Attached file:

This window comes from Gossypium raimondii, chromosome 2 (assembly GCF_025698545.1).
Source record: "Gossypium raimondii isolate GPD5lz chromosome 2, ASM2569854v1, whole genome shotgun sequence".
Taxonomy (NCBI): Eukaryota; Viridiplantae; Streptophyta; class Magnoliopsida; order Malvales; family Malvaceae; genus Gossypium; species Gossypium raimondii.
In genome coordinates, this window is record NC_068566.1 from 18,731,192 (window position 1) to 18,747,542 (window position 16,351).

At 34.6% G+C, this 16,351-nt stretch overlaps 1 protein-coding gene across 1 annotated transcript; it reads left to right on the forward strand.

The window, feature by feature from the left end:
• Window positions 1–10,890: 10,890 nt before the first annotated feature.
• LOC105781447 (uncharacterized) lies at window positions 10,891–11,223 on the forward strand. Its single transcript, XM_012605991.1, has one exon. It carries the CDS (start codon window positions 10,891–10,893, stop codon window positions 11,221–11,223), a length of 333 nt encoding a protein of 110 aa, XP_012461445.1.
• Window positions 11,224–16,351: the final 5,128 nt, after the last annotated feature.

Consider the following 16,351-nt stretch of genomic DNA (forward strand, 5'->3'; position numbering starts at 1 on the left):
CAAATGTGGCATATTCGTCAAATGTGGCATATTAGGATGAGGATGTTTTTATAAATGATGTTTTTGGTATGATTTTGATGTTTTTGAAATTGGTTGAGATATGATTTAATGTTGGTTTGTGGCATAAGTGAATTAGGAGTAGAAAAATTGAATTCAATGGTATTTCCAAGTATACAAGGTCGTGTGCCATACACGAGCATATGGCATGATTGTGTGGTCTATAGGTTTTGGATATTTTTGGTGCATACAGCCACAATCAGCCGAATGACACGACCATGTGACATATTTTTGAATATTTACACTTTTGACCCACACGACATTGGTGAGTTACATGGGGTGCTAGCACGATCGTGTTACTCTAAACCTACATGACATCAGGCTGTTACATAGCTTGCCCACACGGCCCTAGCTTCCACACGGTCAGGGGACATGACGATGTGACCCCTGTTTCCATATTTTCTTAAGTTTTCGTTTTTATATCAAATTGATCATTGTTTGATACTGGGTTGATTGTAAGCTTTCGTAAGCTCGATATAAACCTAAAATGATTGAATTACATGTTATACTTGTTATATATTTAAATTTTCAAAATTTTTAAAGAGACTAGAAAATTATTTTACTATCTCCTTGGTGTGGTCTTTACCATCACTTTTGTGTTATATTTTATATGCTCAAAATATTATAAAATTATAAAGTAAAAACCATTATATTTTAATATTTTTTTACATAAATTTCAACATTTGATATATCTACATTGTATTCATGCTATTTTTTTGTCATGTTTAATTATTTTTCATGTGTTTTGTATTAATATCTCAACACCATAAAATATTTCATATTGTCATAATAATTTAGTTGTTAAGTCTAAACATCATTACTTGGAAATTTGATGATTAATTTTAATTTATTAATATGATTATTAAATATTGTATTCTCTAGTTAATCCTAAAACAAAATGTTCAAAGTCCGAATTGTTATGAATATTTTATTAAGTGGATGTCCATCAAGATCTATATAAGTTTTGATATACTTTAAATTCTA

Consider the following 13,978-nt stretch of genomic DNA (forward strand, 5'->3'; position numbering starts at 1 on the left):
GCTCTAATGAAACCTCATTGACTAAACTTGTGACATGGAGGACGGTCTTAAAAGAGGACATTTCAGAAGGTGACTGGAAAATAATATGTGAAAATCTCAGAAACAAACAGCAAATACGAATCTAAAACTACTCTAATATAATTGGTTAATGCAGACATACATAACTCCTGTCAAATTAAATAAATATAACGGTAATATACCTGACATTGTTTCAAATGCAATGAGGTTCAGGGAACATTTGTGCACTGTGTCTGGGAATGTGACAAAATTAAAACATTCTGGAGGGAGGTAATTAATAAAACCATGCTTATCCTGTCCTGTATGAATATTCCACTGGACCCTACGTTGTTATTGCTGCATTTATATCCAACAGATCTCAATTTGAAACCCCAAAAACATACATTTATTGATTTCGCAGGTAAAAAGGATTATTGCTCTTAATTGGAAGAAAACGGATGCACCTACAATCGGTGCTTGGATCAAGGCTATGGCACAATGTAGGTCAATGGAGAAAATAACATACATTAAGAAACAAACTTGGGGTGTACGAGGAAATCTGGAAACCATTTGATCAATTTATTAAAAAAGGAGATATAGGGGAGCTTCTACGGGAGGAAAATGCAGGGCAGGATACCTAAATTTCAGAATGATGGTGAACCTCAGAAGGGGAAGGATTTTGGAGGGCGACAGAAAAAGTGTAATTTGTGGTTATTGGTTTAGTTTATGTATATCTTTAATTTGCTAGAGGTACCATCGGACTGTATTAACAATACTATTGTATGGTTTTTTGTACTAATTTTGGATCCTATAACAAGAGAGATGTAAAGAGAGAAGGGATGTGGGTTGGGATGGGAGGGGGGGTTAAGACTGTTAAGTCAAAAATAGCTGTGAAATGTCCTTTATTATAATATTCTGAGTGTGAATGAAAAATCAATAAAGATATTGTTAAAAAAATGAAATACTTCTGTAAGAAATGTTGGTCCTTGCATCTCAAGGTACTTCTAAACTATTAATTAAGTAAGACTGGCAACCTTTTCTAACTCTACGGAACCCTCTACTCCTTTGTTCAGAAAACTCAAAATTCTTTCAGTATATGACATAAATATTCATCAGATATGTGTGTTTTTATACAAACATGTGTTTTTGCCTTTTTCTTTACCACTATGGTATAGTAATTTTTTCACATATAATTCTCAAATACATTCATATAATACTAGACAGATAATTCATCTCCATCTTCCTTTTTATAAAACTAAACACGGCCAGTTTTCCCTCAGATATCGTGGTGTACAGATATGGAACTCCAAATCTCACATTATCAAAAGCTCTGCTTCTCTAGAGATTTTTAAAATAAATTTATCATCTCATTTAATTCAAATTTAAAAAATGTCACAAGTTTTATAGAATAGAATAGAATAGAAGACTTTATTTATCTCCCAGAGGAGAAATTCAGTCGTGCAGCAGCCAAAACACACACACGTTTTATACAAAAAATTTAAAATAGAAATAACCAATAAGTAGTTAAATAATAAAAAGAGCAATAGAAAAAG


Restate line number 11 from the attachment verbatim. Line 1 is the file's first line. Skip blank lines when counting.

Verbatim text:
CAAATGTGGCATATTCGTCAAATGTGGCATATTAGGATGAGGATGTTTTTATAAATGATGTTTTTGGTATGATTTTGATGTTTTTGAAATTGGTTGAGATATGATTTAATGTTGGTTTGTGGCATAAGTGAATTAGGAGTAGAAAAATTGAATTCAATGGTATTTCCAAGTATACAAGGTCGTGTGCCATACACGAGCATATGGCATGATTGTGTGGTCTATAGGTTTTGGATATTTTTGGTGCATACAGCCACAATCAGCCGAATGACACGACCATGTGACATATTTTTGAATATTTACACTTTTGACCCACACGACATTGGTGAGTTACATGGGGTGCTAGCACGATCGTGTTACTCTAAACCTACATGACATCAGGCTGTTACATAGCTTGCCCACACGGCCCTAGCTTCCACACGGTCAGGGGACATGACGATGTGACCCCTGTTTCCATATTTTCTTAAGTTTTCGTTTTTATATCAAATTGATCATTGTTTGATACTGGGTTGATTGTAAGCTTTCGTAAGCTCGATATAAACCTAAAATGATTGAATTACATGTTATACTTGTTATATATTTAAATTTTCAAAATTTTTAAAGAGACTAGAAAATTATTTTACTATCTCCTTGGTGTGGTCTTTACCATCACTTTTGTGTTATATTTTATATGCTCAAAATATTATAAAATTATAAAGTAAAAACCATTATATTTTAATATTTTTTTACATAAATTTCAACATTTGATATATCTACATTGTATTCATGCTATTTTTTTGTCATGTTTAATTATTTTTCATGTGTTTTGTATTAATATCTCAACACCATAAAATATTTCATATTGTCATAATAATTTAGTTGTTAAGTCTAAACATCATTACTTGGAAATTTGATGATTAATTTTAATTTATTAATATGATTATTAAATATTGTATTCTCTAGTTAATCCTAAAACAAAATGTTCAAAGTCCGAATTGTTATGAATATTTTATTAAGTGGATGTCCATCAAGATCTATATAAGTTTTGATATACTTTAAATTCTA